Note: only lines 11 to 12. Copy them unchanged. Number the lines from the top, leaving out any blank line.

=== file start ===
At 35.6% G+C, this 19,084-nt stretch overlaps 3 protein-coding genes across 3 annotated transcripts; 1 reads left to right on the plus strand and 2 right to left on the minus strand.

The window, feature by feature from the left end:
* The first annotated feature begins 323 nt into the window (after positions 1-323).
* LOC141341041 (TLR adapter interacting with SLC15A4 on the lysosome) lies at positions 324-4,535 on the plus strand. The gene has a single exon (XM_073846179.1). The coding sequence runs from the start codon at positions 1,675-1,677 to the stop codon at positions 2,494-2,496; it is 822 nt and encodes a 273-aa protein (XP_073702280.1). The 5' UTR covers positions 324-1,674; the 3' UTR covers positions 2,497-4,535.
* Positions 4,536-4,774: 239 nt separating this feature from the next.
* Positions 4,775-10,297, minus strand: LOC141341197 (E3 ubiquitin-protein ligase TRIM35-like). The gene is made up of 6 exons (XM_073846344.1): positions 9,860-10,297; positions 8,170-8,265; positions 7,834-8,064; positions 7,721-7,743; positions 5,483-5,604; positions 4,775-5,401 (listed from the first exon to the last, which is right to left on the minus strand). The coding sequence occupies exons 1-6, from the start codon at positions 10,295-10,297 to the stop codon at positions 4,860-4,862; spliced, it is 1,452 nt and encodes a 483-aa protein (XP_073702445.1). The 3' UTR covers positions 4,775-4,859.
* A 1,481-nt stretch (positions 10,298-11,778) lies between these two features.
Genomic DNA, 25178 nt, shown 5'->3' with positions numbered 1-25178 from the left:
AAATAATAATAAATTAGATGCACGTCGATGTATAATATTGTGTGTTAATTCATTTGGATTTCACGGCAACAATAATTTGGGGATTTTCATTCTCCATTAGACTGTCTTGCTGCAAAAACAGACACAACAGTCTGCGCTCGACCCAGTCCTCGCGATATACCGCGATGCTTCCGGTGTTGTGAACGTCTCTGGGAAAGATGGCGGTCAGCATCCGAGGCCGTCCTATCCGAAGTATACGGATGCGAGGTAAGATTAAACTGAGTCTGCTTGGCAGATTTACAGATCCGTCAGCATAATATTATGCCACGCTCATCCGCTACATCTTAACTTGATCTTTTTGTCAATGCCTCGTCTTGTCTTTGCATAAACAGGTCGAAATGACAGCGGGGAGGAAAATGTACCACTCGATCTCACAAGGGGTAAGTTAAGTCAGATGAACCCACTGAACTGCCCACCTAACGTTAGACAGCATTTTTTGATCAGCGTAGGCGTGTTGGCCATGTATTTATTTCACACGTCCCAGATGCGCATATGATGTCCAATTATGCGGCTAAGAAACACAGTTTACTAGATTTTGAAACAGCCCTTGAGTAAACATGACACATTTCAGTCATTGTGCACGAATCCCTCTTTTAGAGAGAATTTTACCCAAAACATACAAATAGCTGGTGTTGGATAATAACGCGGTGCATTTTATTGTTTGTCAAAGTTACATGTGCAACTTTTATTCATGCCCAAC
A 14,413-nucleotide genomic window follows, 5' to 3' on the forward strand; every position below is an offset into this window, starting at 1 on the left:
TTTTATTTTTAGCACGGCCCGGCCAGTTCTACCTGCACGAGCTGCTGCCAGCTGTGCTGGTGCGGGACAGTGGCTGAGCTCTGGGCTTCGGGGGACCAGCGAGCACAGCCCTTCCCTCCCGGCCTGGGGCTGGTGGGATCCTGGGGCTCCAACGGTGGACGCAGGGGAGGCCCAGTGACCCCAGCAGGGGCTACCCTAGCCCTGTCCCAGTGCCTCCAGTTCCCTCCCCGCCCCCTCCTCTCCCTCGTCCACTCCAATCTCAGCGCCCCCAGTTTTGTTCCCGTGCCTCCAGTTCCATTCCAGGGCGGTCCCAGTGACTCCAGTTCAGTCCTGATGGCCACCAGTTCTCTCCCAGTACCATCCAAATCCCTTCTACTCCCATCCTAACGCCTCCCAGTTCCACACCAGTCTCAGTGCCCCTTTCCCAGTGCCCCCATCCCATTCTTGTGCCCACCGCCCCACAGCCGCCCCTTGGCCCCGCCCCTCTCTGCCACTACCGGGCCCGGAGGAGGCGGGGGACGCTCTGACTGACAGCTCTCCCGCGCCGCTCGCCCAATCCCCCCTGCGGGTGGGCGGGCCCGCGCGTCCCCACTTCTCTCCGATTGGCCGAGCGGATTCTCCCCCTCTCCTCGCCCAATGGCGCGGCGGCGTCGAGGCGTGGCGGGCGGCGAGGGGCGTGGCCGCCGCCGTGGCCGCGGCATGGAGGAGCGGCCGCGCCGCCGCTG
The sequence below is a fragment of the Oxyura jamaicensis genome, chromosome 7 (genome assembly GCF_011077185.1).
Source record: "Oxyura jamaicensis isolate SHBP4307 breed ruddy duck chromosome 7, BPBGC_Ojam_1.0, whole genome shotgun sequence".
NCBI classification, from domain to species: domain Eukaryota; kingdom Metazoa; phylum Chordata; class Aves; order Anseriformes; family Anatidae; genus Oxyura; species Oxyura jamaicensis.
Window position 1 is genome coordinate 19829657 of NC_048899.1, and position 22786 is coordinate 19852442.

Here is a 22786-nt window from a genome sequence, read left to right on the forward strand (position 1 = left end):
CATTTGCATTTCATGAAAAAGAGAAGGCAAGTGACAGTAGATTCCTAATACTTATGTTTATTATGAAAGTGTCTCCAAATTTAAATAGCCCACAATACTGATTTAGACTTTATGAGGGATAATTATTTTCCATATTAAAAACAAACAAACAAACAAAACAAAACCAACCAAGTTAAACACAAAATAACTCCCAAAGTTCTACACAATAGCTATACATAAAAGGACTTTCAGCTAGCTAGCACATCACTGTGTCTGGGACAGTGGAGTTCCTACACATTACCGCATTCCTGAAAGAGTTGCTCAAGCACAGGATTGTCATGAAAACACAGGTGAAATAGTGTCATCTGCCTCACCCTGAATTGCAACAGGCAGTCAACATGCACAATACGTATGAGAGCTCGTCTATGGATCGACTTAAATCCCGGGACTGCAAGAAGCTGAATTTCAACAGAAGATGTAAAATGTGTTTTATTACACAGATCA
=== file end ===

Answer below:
TTTTATTTTTAGCACGGCCCGGCCAGTTCTACCTGCACGAGCTGCTGCCAGCTGTGCTGGTGCGGGACAGTGGCTGAGCTCTGGGCTTCGGGGGACCAGCGAGCACAGCCCTTCCCTCCCGGCCTGGGGCTGGTGGGATCCTGGGGCTCCAACGGTGGACGCAGGGGAGGCCCAGTGACCCCAGCAGGGGCTACCCTAGCCCTGTCCCAGTGCCTCCAGTTCCCTCCCCGCCCCCTCCTCTCCCTCGTCCACTCCAATCTCAGCGCCCCCAGTTTTGTTCCCGTGCCTCCAGTTCCATTCCAGGGCGGTCCCAGTGACTCCAGTTCAGTCCTGATGGCCACCAGTTCTCTCCCAGTACCATCCAAATCCCTTCTACTCCCATCCTAACGCCTCCCAGTTCCACACCAGTCTCAGTGCCCCTTTCCCAGTGCCCCCATCCCATTCTTGTGCCCACCGCCCCACAGCCGCCCCTTGGCCCCGCCCCTCTCTGCCACTACCGGGCCCGGAGGAGGCGGGGGACGCTCTGACTGACAGCTCTCCCGCGCCGCTCGCCCAATCCCCCCTGCGGGTGGGCGGGCCCGCGCGTCCCCACTTCTCTCCGATTGGCCGAGCGGATTCTCCCCCTCTCCTCGCCCAATGGCGCGGCGGCGTCGAGGCGTGGCGGGCGGCGAGGGGCGTGGCCGCCGCCGTGGCCGCGGCATGGAGGAGCGGCCGCGCCGCCGCTG
The sequence below is a fragment of the Oxyura jamaicensis genome, chromosome 7 (genome assembly GCF_011077185.1).